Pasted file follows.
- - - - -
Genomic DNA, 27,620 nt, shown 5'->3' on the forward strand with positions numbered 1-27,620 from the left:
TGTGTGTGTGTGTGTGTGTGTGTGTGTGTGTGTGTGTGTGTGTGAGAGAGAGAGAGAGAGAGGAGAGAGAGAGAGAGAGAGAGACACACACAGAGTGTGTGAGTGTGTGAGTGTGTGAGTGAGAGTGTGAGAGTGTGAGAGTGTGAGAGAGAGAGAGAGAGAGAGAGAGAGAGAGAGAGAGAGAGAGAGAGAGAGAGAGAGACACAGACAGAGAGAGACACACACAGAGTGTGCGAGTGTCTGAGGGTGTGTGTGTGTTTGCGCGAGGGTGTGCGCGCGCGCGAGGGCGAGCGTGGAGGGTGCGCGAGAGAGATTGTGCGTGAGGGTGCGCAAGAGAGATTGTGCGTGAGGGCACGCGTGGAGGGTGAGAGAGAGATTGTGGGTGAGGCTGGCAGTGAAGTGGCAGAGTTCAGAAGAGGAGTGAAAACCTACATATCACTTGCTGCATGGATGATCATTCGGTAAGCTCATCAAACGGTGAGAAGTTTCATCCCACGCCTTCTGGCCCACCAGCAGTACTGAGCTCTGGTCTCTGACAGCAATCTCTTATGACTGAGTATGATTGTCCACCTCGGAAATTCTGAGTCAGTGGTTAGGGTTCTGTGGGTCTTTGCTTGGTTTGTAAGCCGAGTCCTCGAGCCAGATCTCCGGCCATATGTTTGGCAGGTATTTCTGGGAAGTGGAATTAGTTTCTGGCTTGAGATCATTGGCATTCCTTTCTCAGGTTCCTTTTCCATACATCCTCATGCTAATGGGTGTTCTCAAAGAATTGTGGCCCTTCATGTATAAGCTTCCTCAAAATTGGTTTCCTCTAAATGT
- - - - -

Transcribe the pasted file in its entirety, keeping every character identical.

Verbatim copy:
Genomic DNA, 27,620 nt, shown 5'->3' on the forward strand with positions numbered 1-27,620 from the left:
TGTGTGTGTGTGTGTGTGTGTGTGTGTGTGTGTGTGTGTGTGTGAGAGAGAGAGAGAGAGAGGAGAGAGAGAGAGAGAGAGAGACACACACAGAGTGTGTGAGTGTGTGAGTGTGTGAGTGAGAGTGTGAGAGTGTGAGAGTGTGAGAGAGAGAGAGAGAGAGAGAGAGAGAGAGAGAGAGAGAGAGAGAGAGAGAGAGAGACACAGACAGAGAGAGACACACACAGAGTGTGCGAGTGTCTGAGGGTGTGTGTGTGTTTGCGCGAGGGTGTGCGCGCGCGCGAGGGCGAGCGTGGAGGGTGCGCGAGAGAGATTGTGCGTGAGGGTGCGCAAGAGAGATTGTGCGTGAGGGCACGCGTGGAGGGTGAGAGAGAGATTGTGGGTGAGGCTGGCAGTGAAGTGGCAGAGTTCAGAAGAGGAGTGAAAACCTACATATCACTTGCTGCATGGATGATCATTCGGTAAGCTCATCAAACGGTGAGAAGTTTCATCCCACGCCTTCTGGCCCACCAGCAGTACTGAGCTCTGGTCTCTGACAGCAATCTCTTATGACTGAGTATGATTGTCCACCTCGGAAATTCTGAGTCAGTGGTTAGGGTTCTGTGGGTCTTTGCTTGGTTTGTAAGCCGAGTCCTCGAGCCAGATCTCCGGCCATATGTTTGGCAGGTATTTCTGGGAAGTGGAATTAGTTTCTGGCTTGAGATCATTGGCATTCCTTTCTCAGGTTCCTTTTCCATACATCCTCATGCTAATGGGTGTTCTCAAAGAATTGTGGCCCTTCATGTATAAGCTTCCTCAAAATTGGTTTCCTCTAAATGT